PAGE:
BiometricsBiometric Authentication.  Sounds very CSI doesn’t it. With a computer-driven world and identify theft numbers increasing, it is becoming more difficult to keep personal information safe from hackers.  We all have multiple passwords used on an increasing number of websites and computers which makes maintaining and keeping track them more difficult.


There are three authentication methods used: passwords, security tokens or smart cards, and biometrics or physical characteristics (fingerprint, veins, voice recognition, eye scanning, palm print or handwriting).   All three have drawbacks so most security professionals recommend using a method called two-factor authentication.  Implementing two-factor authentication system requires expensive hardware infrastructure changes making the single authentication the least expensive method.

Let’s look at the breakdown of each method.

Passwords – They are inexpensive and offer minimal security.  Managing multiple passwords for different systems can be a nightmare, requiring users to maintain lists of passwords and systems they use.

Security Tokens/Smart Cards – Require more infrastructure support and specialized hardware.  This method offers better security than using passwords but is not foolproof.

Biometric – The most regarded foolproof security system.  This system is used mainly for guarding restricted physical entry since computers have gotten much faster and cheaper and inexpensive hardware has sparked a new interest in biometrics. There are a number of types available for use.


Types of Biometrics

  • Signature Dynamics – Based on an individual’s signature, but considered unforgeable because what is recorded isn’t the final image but how it is produced.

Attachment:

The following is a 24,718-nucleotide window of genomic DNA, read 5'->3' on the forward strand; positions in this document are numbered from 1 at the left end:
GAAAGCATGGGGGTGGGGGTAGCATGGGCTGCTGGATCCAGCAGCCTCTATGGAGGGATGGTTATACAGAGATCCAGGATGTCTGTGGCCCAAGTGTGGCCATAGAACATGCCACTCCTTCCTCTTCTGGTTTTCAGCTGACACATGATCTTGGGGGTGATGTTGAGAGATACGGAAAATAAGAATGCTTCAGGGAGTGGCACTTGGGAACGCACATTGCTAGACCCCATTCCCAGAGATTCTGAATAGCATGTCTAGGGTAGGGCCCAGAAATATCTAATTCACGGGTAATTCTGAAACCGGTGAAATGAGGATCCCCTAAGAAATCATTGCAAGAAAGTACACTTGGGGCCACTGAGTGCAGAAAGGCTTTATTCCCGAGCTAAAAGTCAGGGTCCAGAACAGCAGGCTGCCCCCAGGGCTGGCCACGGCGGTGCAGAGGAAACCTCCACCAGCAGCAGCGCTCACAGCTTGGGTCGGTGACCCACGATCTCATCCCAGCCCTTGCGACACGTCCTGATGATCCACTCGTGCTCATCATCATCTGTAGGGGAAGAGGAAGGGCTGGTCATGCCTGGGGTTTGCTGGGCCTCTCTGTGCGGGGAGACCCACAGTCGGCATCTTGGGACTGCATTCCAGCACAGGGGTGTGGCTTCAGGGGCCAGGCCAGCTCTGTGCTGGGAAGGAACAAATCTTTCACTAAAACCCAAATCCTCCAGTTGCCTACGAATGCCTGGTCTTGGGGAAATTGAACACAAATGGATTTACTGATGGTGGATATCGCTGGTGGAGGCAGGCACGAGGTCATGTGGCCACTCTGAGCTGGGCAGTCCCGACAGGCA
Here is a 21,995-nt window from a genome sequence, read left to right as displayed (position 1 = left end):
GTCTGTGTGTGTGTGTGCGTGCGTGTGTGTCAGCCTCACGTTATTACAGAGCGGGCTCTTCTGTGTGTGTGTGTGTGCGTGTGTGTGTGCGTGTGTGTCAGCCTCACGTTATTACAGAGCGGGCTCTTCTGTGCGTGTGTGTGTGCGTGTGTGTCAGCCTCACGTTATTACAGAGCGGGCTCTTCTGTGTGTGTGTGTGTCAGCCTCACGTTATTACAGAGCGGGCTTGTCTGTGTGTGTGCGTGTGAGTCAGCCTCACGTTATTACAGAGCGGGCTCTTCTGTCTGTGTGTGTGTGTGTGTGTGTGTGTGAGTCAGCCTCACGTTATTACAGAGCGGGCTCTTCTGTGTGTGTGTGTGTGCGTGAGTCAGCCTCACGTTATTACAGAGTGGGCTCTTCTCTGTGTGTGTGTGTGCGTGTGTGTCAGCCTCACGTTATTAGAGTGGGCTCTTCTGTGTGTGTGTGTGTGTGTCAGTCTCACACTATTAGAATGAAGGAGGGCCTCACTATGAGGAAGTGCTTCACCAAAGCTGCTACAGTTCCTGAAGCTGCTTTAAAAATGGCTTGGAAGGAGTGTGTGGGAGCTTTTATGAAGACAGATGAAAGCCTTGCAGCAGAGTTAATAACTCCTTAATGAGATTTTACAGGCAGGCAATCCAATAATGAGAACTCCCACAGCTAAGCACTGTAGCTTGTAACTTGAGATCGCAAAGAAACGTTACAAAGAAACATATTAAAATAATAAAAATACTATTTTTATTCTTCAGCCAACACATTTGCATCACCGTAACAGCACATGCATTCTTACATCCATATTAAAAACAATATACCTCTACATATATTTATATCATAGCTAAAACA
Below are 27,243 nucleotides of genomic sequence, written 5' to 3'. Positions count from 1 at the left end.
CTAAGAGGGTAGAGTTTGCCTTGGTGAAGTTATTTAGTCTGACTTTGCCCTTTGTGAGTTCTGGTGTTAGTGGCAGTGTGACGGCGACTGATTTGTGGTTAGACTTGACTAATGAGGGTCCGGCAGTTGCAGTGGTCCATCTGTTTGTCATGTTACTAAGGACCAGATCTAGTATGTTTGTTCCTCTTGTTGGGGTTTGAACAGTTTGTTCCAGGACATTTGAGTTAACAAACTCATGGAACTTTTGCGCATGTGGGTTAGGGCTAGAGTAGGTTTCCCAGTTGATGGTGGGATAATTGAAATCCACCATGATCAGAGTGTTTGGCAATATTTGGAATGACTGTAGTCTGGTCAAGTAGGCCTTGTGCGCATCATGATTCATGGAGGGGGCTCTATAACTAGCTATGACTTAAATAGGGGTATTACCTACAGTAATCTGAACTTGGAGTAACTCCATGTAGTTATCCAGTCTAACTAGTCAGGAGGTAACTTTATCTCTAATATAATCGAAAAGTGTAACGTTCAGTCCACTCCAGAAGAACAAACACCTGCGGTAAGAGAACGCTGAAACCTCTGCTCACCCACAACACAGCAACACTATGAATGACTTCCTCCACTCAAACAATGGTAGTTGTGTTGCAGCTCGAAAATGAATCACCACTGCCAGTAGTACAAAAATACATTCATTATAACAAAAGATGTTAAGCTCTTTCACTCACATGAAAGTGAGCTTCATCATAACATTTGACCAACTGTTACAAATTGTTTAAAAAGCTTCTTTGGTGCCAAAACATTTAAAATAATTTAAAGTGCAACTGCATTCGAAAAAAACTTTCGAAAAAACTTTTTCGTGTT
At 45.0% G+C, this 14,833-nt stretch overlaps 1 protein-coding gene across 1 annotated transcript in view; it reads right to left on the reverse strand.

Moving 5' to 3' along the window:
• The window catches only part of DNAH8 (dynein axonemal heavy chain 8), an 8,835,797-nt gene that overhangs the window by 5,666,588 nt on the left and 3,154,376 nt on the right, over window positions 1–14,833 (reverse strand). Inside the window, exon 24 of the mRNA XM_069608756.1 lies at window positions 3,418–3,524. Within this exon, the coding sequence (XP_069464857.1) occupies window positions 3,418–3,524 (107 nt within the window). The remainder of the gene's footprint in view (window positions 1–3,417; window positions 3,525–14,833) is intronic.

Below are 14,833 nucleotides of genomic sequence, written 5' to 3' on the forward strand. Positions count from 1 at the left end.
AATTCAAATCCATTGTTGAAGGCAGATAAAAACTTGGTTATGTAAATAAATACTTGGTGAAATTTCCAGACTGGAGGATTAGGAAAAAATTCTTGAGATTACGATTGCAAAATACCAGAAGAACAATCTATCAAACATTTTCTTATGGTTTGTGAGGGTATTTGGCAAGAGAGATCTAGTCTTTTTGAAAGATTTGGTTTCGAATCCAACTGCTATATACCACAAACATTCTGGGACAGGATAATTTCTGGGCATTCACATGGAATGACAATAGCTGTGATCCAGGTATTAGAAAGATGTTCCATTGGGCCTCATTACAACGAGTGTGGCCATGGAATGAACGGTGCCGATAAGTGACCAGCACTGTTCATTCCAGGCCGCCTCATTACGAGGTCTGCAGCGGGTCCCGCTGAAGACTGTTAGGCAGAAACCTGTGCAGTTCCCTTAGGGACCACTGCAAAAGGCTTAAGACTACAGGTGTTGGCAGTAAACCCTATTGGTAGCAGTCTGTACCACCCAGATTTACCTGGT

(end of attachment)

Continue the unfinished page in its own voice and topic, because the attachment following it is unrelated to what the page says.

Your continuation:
• Typing Patterns – Similar to signature dynamics but it is extended to a keyboard recognizing not just a password that is typed but the intervals between characters and the overall speed and pattern.
  • Eye Scans – Just like you’ve seen in James Bond movies. The hardware is expensive and specialized it is slow and inconvenient and makes users uneasy.
  • Fingerprint Recognition – Fingerprints are unique in addition they require little physical space for the reading hardware or stored data.
  • Hand or Palm Geometry – This method relies on devices that measure the length and angles of individual fingers.
  • Voice Recognition – Different than speech recognition. The concept is to verify the individual speaker to stored voice pattern.
  • Facial Recognition – Uses distinctive facial features including upper outlines of eye sockets, areas around cheekbones, the sides of the mouth, and the location of the nose and eyes.


Legal Issues

  • Privacy – People who are subject to biometrics scan or reading can feel that such procedures are physically invasive, especially if they involve reading body parts.
  • Information Security – Readings are often stored in a database that can be accessed by an employer or government agency. Such information may include private information including medical history and bank accounts.


Companies considering using biometrics should clearly state the purpose of the system in policies or company handbooks and indicate whether the system is being used for identification or verification purposes.



I hope that you found this information helpful.  Please feel free to forward it to others.  If you would like to learn more about this topic or would like to request a topic, please contact me. If you missed any past newsletters or would like a printed copy, please visit my website


Until next time…Happy Computing!!!

About Michael DeFlorio
I have worked is various positions as a system administrator, support technician, as a help desk support, and as an IT consultant in a corporate environment. I currently run a small business where I provide computer services such as hardware configuration, installation, for residential and for medium and small businesses. You can contact me by email or visit my website at

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